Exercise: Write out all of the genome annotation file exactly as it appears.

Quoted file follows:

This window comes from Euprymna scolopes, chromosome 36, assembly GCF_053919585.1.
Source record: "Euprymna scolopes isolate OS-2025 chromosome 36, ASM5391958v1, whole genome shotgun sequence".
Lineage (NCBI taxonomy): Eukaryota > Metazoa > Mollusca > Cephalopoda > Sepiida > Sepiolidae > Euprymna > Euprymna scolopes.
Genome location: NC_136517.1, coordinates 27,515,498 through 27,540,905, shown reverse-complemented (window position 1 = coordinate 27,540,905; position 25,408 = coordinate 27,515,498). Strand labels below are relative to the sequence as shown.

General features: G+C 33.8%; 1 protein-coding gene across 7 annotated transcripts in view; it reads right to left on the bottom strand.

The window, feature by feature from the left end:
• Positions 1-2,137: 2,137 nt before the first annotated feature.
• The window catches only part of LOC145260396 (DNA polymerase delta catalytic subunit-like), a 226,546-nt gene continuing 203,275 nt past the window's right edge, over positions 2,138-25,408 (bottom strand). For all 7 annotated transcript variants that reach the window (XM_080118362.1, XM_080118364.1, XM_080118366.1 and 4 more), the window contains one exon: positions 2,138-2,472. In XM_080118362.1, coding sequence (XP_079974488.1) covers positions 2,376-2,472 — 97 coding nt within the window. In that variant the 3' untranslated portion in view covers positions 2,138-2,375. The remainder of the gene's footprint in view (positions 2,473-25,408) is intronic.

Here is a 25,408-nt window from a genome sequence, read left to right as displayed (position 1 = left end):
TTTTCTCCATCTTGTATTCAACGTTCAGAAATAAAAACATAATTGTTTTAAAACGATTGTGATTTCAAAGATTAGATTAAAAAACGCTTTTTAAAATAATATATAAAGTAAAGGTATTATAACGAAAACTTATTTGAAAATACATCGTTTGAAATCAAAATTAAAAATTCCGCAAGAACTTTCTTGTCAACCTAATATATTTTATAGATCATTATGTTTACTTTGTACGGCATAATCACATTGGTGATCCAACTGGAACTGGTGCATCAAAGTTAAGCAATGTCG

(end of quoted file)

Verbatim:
This window comes from Euprymna scolopes, chromosome 36, assembly GCF_053919585.1.
Source record: "Euprymna scolopes isolate OS-2025 chromosome 36, ASM5391958v1, whole genome shotgun sequence".
Lineage (NCBI taxonomy): Eukaryota > Metazoa > Mollusca > Cephalopoda > Sepiida > Sepiolidae > Euprymna > Euprymna scolopes.
Genome location: NC_136517.1, coordinates 27,515,498 through 27,540,905, shown reverse-complemented (window position 1 = coordinate 27,540,905; position 25,408 = coordinate 27,515,498). Strand labels below are relative to the sequence as shown.

General features: G+C 33.8%; 1 protein-coding gene across 7 annotated transcripts in view; it reads right to left on the bottom strand.

The window, feature by feature from the left end:
• Positions 1-2,137: 2,137 nt before the first annotated feature.
• The window catches only part of LOC145260396 (DNA polymerase delta catalytic subunit-like), a 226,546-nt gene continuing 203,275 nt past the window's right edge, over positions 2,138-25,408 (bottom strand). For all 7 annotated transcript variants that reach the window (XM_080118362.1, XM_080118364.1, XM_080118366.1 and 4 more), the window contains one exon: positions 2,138-2,472. In XM_080118362.1, coding sequence (XP_079974488.1) covers positions 2,376-2,472 — 97 coding nt within the window. In that variant the 3' untranslated portion in view covers positions 2,138-2,375. The remainder of the gene's footprint in view (positions 2,473-25,408) is intronic.

Here is a 25,408-nt window from a genome sequence, read left to right as displayed (position 1 = left end):
TTTTCTCCATCTTGTATTCAACGTTCAGAAATAAAAACATAATTGTTTTAAAACGATTGTGATTTCAAAGATTAGATTAAAAAACGCTTTTTAAAATAATATATAAAGTAAAGGTATTATAACGAAAACTTATTTGAAAATACATCGTTTGAAATCAAAATTAAAAATTCCGCAAGAACTTTCTTGTCAACCTAATATATTTTATAGATCATTATGTTTACTTTGTACGGCATAATCACATTGGTGATCCAACTGGAACTGGTGCATCAAAGTTAAGCAATGTCG